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Gold Coast Session 3 Session 3
Online Session 3 Session 3

Unit Summary

Unit type

UG Coursework Unit

Credit points

12

AQF level

7

Level of learning

Intermediate

Former School/College

Former School of Law and Justice

Unit aim

Introduces students to DNA profiling, its scientific basis and historical development. Students will learn how DNA profiling is performed and explore the philosophical background to the science. Focusing on the Australian context, the unit will examine the use of DNA in court proceedings and study key cases where DNA has been utilised. The unit will also look at how developments may affect future civil and criminal court proceedings and evidence law generally.

Unit content

Topic 1: What is DNA profiling?

  • What is DNA?
  • Scientific basis of DNA profiling
  • Historical development
  • Scientific development
  • Legal recognition

Topic 2: How is DNA profiling performed?

  • Collection/extraction
  • PCR
  • Profile generation
  • Applications – identification (Disaster Victim Identification, unknown deceased), paternity, crime scene samples
  • LCN
  • Y chromosome profiling
  • Mitochondrial analysis

Topic 3: Mathematical basis of DNA profiling

  • Probability
  • Statistical analysis
  • Population genetics

Topic 4: Philosophical background to science

  • Deduction, induction & empiricism
  • Limitations of current scientific approaches
  • Ethical issues with genetic information eg ownership rights in biological material, privacy
  • Relevance to DNA evidence eg consent to sampling
  • New technology and its introduction into forensic setting
  • Universal databases

Topic 5: The Law

  • Forensic Procedures legislation:
    • NSW & Cth
    • Overseas comparison (UK, USA + others)
  • Collecting samples
  • Testing samples
  • Maintaining forensic DNA databases

Topic 6: DNA in court proceedings

  • Civil proceedings
  • Criminal trials
  • Evidence law generally – eg relevance, unfairly prejudicial
  • Expert evidence
  • Standards for DNA (and all scientific) evidence
  • DNA evidence, including role of statistics and probability
  • Key cases
  • How could it be improved?
    • Court-appointed experts
    • Assistance to fact finder
    • Minimising misrepresentation
    • 'Hot-tubbing'

Topic 7: Wrongful convictions/acquittals

  • Double jeopardy principles
  • Wrongful convictions (vs 'miscarriage of justice')
    • Australian law and examples
    • Innocence projects – USA, Australia, Innocence/DNA Review Panels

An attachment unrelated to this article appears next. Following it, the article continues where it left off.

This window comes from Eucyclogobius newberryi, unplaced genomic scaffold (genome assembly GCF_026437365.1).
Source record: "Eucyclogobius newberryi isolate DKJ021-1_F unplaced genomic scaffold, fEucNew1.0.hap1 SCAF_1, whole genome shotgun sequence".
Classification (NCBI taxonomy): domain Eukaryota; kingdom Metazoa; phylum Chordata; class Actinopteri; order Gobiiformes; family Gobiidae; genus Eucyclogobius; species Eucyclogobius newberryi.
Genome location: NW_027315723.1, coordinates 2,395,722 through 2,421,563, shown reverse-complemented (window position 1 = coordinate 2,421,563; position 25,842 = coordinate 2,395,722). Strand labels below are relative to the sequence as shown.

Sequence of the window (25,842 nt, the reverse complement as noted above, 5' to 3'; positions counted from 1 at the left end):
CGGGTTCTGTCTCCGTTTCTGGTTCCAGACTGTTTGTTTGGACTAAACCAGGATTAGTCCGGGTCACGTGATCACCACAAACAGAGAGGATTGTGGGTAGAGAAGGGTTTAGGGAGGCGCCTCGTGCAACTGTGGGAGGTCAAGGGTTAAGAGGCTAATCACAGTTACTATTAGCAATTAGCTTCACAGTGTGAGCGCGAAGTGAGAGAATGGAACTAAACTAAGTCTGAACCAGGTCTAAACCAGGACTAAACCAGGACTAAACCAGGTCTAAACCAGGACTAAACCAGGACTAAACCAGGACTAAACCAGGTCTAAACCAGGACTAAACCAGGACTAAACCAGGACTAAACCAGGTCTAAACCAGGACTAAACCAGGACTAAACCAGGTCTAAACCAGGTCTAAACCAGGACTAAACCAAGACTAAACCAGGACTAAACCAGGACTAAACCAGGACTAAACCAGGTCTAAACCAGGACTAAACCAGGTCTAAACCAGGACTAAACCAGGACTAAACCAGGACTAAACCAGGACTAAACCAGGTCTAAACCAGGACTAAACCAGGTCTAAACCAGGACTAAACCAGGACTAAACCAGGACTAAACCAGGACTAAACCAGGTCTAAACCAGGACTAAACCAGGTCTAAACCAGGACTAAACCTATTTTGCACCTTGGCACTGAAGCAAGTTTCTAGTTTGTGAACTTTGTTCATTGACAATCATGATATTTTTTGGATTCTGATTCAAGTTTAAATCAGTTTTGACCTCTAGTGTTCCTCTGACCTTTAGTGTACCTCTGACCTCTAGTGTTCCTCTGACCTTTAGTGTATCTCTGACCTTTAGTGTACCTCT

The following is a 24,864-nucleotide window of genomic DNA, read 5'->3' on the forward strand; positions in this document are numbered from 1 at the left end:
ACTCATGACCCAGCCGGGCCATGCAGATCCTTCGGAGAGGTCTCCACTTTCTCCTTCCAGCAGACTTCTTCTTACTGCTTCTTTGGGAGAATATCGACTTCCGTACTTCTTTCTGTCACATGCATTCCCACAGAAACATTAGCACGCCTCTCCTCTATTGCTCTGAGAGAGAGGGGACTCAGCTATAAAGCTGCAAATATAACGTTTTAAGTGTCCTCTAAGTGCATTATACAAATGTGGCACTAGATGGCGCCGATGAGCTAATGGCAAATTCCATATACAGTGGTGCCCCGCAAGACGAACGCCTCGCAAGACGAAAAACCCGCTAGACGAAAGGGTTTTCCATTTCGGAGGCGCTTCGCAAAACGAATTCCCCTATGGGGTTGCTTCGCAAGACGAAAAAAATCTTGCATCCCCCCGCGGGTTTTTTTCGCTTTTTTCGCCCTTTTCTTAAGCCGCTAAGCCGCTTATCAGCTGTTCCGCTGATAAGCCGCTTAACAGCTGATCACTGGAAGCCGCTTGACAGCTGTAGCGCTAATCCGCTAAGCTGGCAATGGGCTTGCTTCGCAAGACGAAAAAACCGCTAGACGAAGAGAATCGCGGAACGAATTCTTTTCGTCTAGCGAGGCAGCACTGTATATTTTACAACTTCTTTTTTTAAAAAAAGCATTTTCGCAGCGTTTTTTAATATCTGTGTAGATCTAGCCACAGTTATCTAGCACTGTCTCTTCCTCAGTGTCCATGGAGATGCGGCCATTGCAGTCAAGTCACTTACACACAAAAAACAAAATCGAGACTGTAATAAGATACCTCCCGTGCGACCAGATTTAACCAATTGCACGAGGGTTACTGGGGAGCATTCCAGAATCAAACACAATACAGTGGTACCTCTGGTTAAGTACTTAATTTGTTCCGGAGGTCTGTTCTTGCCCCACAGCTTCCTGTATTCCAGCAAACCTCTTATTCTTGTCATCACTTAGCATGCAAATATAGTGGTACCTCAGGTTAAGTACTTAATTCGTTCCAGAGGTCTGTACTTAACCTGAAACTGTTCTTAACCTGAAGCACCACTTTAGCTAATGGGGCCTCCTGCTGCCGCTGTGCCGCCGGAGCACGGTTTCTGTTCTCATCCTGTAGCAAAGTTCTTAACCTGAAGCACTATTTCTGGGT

• Wrongful acquittals
    • Australian law and examples

Topic 8: Future developments

  • Privatisation of forensic DNA analysis
  • Universal databases
  • 'On the spot' DNA analysis
  • Phenotyping
  • Familial/kinship searching

Learning outcomes

Unit Learning Outcomes express learning achievement in terms of what a student should know, understand and be able to do on completion of a unit. These outcomes are aligned with the graduate attributes. The unit learning outcomes and graduate attributes are also the basis of evaluating prior learning.

GA1: , GA2: , GA3: , GA4: , GA5: , GA6: , GA7:
On completion of this unit, students should be able to: GA1 GA2 GA3 GA4 GA5 GA6 GA7
1 demonstrate knowledge of the theoretical basis, foundational assumptions and central tenants relating DNA analysis.
2 demonstrate knowledge of the evidentiary value of DNA evidence in the Australian setting, how such evidence may be admitted and the significance of such expert opinion in the courts.
3 apply critical judgment including analysis, reasoning and appropriately directed research to the role of DNA evidence in the courts.
4 comment on the policy issues which arise when the disciplines of law and science intersect.

On completion of this unit, students should be able to:

  1. demonstrate knowledge of the theoretical basis, foundational assumptions and central tenants relating DNA analysis.
    • GA4:
  2. demonstrate knowledge of the evidentiary value of DNA evidence in the Australian setting, how such evidence may be admitted and the significance of such expert opinion in the courts.
    • GA4:
  3. apply critical judgment including analysis, reasoning and appropriately directed research to the role of DNA evidence in the courts.
    • GA1:
    • GA2:
  4. comment on the policy issues which arise when the disciplines of law and science intersect.
    • GA1:
    • GA2:
    • GA4:

Prescribed texts

  • Smith, M, 2015, DNA Evidence in the Australian Legal System, LexisNexis, Sydney. ISBN: 9780409343267 .
Prescribed texts may change in future teaching periods.